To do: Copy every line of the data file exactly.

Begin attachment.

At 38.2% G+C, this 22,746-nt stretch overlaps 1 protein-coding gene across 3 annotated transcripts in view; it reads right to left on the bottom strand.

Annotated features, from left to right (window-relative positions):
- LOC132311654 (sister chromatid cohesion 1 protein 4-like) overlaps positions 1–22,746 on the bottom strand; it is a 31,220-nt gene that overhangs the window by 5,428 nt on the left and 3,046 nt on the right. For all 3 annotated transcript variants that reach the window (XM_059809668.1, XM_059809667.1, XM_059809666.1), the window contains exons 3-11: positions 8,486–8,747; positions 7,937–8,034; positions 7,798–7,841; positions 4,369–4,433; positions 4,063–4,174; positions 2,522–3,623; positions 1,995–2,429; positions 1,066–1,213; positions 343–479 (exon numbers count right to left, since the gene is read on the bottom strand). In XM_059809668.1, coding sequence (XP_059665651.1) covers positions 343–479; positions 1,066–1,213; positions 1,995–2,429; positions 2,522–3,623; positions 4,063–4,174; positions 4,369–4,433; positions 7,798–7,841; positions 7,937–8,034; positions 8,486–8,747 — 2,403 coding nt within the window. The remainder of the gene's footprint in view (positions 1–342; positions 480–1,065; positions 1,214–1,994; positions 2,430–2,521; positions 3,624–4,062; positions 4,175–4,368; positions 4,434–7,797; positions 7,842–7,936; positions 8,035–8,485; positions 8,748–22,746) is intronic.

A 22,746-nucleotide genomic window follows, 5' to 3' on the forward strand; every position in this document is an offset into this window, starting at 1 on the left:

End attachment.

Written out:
At 38.2% G+C, this 22,746-nt stretch overlaps 1 protein-coding gene across 3 annotated transcripts in view; it reads right to left on the bottom strand.

Annotated features, from left to right (window-relative positions):
- LOC132311654 (sister chromatid cohesion 1 protein 4-like) overlaps positions 1–22,746 on the bottom strand; it is a 31,220-nt gene that overhangs the window by 5,428 nt on the left and 3,046 nt on the right. For all 3 annotated transcript variants that reach the window (XM_059809668.1, XM_059809667.1, XM_059809666.1), the window contains exons 3-11: positions 8,486–8,747; positions 7,937–8,034; positions 7,798–7,841; positions 4,369–4,433; positions 4,063–4,174; positions 2,522–3,623; positions 1,995–2,429; positions 1,066–1,213; positions 343–479 (exon numbers count right to left, since the gene is read on the bottom strand). In XM_059809668.1, coding sequence (XP_059665651.1) covers positions 343–479; positions 1,066–1,213; positions 1,995–2,429; positions 2,522–3,623; positions 4,063–4,174; positions 4,369–4,433; positions 7,798–7,841; positions 7,937–8,034; positions 8,486–8,747 — 2,403 coding nt within the window. The remainder of the gene's footprint in view (positions 1–342; positions 480–1,065; positions 1,214–1,994; positions 2,430–2,521; positions 3,624–4,062; positions 4,175–4,368; positions 4,434–7,797; positions 7,842–7,936; positions 8,035–8,485; positions 8,748–22,746) is intronic.

A 22,746-nucleotide genomic window follows, 5' to 3' on the forward strand; every position in this document is an offset into this window, starting at 1 on the left: